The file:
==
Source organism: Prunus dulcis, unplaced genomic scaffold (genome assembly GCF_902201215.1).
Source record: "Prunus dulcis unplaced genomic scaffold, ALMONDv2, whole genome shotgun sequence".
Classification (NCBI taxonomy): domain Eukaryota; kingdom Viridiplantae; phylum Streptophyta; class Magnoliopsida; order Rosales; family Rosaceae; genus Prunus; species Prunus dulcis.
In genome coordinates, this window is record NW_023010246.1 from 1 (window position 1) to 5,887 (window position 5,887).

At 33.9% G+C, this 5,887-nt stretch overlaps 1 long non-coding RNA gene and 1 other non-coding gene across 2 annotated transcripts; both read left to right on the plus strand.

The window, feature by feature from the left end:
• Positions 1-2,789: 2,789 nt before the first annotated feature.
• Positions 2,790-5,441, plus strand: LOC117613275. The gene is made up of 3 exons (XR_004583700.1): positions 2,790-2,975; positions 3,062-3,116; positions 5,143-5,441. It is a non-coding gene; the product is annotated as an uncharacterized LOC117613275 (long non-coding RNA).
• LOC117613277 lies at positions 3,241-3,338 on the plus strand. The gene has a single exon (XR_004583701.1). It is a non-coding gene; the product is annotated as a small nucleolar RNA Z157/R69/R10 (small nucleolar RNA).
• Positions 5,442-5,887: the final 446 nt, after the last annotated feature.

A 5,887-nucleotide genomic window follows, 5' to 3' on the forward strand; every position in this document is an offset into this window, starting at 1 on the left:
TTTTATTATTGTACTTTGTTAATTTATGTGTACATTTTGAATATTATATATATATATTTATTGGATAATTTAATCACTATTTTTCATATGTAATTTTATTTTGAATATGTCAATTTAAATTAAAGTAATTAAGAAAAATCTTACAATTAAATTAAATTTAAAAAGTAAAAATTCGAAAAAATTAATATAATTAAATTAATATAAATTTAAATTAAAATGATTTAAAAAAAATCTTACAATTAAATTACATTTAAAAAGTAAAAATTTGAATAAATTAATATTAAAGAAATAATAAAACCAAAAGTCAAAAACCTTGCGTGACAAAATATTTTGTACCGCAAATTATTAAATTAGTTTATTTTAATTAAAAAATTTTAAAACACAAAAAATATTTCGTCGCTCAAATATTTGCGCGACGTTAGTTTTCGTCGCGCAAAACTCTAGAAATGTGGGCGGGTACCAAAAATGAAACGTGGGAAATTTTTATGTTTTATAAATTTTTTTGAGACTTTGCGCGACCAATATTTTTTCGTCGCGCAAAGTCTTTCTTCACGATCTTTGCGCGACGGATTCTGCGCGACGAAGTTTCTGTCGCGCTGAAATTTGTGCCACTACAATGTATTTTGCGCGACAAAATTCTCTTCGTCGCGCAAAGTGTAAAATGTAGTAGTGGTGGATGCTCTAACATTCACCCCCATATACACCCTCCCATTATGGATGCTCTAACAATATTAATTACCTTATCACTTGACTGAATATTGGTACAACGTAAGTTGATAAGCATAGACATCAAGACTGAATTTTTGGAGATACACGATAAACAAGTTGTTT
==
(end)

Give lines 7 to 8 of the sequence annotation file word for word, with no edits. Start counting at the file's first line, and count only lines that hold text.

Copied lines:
• Positions 1-2,789: 2,789 nt before the first annotated feature.
• Positions 2,790-5,441, plus strand: LOC117613275. The gene is made up of 3 exons (XR_004583700.1): positions 2,790-2,975; positions 3,062-3,116; positions 5,143-5,441. It is a non-coding gene; the product is annotated as an uncharacterized LOC117613275 (long non-coding RNA).